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Hawaiian Dress Prior to 1898

Linda Boynton Arthur

Source: Berg Encyclopedia of World Dress and Fashion. Australia, New Zealand, and the Pacific Islands 2010

Encyclopedia entry

Hawai’i is an archipelago in the Pacific Ocean, a chain referred to simply as Hawai’i or the Hawaiian Islands. The six major islands are Oahu, Kauai, Maui, Molokai, Lanai, and the Big Island, that is, Hawai’i. The latter name is rarely used, in order to reduce confusion, since Hawai’i (the archipelago) became an American state in 1959. Until the late eighteenth century the peoples who inhabited these islands shared a common culture, although they were somewhat divided politically in that each had

Dance Costumes in French Polynesia

Jane Freeman Moulin

Source: Berg Encyclopedia of World Dress and Fashion. Australia, New Zealand, and the Pacific Islands 2010

Encyclopedia entry

Among the customs French Polynesians perpetuate in the twenty-first century, the public performance of choreographed group dances is one of the most popular and highly enjoyed by local audiences. These may be as a school celebration, a way to acknowledge and greet important visitors, an accompaniment to the large buffets that local residents and visitors enjoy at the tourist hotels, or as part of the yearly music and dance competitions known as Heiva. Viewed as a locus of artistic creativity in t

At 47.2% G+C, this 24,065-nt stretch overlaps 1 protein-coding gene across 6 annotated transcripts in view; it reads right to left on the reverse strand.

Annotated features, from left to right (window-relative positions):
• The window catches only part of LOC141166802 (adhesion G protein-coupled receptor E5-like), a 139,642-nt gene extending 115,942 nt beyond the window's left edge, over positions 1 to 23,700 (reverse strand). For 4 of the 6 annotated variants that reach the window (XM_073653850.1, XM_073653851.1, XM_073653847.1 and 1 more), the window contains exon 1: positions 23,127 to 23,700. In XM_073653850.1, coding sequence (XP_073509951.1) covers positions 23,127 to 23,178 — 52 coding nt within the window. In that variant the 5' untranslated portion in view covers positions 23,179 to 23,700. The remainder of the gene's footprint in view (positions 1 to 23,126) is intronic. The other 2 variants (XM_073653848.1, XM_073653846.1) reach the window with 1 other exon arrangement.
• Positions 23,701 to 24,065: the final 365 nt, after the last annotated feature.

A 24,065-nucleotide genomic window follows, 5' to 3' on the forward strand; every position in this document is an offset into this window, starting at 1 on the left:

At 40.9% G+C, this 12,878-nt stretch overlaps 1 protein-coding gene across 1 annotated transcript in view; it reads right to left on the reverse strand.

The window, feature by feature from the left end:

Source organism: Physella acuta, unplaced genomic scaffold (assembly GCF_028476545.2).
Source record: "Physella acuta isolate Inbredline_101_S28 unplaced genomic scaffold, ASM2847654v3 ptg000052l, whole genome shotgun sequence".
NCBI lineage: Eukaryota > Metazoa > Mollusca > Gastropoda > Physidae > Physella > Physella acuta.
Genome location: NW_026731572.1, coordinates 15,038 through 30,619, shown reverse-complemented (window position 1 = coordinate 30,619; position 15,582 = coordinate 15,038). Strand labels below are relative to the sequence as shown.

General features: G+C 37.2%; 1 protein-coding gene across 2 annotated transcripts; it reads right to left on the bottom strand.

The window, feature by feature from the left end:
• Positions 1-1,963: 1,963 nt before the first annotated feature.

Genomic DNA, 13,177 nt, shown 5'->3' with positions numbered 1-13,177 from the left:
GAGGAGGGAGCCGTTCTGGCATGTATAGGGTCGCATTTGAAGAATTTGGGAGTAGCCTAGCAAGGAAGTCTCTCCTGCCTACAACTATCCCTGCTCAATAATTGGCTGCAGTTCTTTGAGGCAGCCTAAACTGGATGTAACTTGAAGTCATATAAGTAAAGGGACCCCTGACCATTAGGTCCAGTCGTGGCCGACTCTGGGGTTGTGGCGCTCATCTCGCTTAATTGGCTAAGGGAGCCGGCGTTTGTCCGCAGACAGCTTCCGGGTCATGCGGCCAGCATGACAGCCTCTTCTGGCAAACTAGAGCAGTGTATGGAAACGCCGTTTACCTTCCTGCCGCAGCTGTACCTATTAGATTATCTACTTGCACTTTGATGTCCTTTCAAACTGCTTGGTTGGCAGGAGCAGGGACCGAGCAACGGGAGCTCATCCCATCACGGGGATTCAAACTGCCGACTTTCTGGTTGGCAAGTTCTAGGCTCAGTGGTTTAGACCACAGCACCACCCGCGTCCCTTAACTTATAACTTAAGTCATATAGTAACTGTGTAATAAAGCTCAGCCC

Mexican Headwear

Beverly Chico

Source: Berg Encyclopedia of World Dress and Fashion. Latin America and the Caribbean 2005

Encyclopedia entry

Within the territory known as Mexico, there existed a dramatic division between headwear worn by indigenous tribes prior to, and then after, the Spanish conquest of the 1500s. This sudden break was most evident when huge feathered headdresses worn by the ruling elite Aztec and Maya kings and warriors disappeared, to be replaced by European wigs and plumed hats on Spanish government officials, tall miters for Roman Catholic Church hierarchy, and metallic helmets on soldier-conquistadors. The desig

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